Statistics about telling the truth

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statistics about telling the truth

Lying Quotes (519 quotes)

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Published 12.12.2018

Jordan Peterson - Side Effects of Telling Lies

A free textbook for a one-semester, undergraduate statistics course.

Lies, Damned Lies, or Statistics: How to Tell the Truth with Statistics

If, as neuropsychologists, we think of the relationship between brain and behavior as the same as that between truth and reality, we must be equipped with statistical procedures that are coherent in terms of what we measure and what it represents. I believe that this necessary statistical procedure is effect size analysis, and without it, I believe that we fail to tell the truth, the whole truth, and nothing but the truth when describing our neuropsychological research. Accordingly, I review here the standard calculations of commonly employed effect sizes in two group designs and show how to adjust some familiar and perhaps not so familiar formulae using illustrative numerical examples. I also put forth an argument to adopt Cohen's measure as an expression of effect size based on its apropos to neuropsychological research. It is also argued that the interpretation of the magnitude of an effect size should depend on context, and not on pre-established heuristic benchmarks. It is noted, however, that effect sizes greater than 3.

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This file is very large 1. Depending on your Internet connection, the file may fail to open. If you are using a mobile device or your Internet connection is very slow, it may be safer to download the file instead of opening it directly in the browser. Figures often beguile me, particularly when I have the arranging of themmyself; in which case the remark attributed to Disraeli would often apply with justice and force:. We contend that statistics are not a type of lie, but rather, when used carefully, are an alternative to lying.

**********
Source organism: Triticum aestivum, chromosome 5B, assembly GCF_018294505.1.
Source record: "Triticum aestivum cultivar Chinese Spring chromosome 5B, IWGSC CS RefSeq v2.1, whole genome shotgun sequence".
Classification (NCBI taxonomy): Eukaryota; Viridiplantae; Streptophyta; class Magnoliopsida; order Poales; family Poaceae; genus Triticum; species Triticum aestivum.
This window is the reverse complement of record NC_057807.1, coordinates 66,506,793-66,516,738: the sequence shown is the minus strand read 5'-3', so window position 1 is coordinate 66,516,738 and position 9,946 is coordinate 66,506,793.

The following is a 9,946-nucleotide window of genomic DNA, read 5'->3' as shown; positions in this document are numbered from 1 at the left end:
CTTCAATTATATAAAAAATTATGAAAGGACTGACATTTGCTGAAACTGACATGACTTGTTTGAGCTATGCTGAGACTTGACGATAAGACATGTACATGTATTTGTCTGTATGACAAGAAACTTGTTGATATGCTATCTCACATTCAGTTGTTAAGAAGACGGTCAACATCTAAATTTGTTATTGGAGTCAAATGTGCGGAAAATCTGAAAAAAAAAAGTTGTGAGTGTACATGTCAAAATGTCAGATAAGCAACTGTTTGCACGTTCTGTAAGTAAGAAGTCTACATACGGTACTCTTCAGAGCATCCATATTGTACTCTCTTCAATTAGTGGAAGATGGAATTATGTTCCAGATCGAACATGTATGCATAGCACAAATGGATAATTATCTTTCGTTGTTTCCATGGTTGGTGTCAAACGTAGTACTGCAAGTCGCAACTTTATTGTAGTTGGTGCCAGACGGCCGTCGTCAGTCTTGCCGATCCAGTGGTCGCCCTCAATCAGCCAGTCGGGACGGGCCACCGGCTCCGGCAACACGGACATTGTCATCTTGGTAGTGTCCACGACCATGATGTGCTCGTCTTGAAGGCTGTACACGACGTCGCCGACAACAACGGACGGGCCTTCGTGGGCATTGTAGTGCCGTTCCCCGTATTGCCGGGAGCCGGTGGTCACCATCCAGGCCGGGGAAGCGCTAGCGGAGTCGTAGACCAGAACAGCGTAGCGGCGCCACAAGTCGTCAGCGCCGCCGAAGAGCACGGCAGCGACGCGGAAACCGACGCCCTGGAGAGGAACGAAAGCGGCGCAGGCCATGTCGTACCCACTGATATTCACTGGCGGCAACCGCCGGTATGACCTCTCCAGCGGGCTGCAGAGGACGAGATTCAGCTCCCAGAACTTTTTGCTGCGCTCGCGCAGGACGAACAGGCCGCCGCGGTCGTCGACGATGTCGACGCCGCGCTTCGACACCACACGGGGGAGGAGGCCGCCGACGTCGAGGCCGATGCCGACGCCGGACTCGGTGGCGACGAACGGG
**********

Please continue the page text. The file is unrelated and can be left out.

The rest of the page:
This allows for politicians to make claims that are not factually correct but are circulated by Twitter. But more importantly, the Citi team argues that the proliferation of digital media and the ease with which one can spread incorrect information are further pushing people to be less trusting of "the elites. Nowadays, people are increasingly likely to consider their friends, families, and inner circles as their "most trusted sources" of information. In fact, regular folks are more likely to trust "a person like themselves" over a non-governmental-organization rep, a financial or other industry analyst, or a CEO or government official, according to the Edelman Trust Barometer. The big takeaway here is that these two charts reflect regular people's frustration with and distrust of the perceived elites and large institutions whether a big bank or a political party. And that has led and could continue to lead to a rise in anti-establishment sentiment and political parties that break from the mainstream, which could eventually affect business and investment environments, according to Citi. But it will also be interesting to see any side effects of people listening only to people like themselves and whether that will lead even more wrong information to be spread.

At some point though during this past year especially it grew more difficult to distinguish a visualization snafu from bias and deliberate misinformation. Of course, lying with statistics has been a thing for a long time, but charts tend to spread far and wide these days. Before you know it, Leonardo DiCaprio spins a top on a table and no one cares if it falls or continues to rotate. This a guide to help you spot the visualization lies. Bar charts use length as their visual cue, so when someone makes the length shorter using the same data by truncating the value axis, the chart dramatizes differences.

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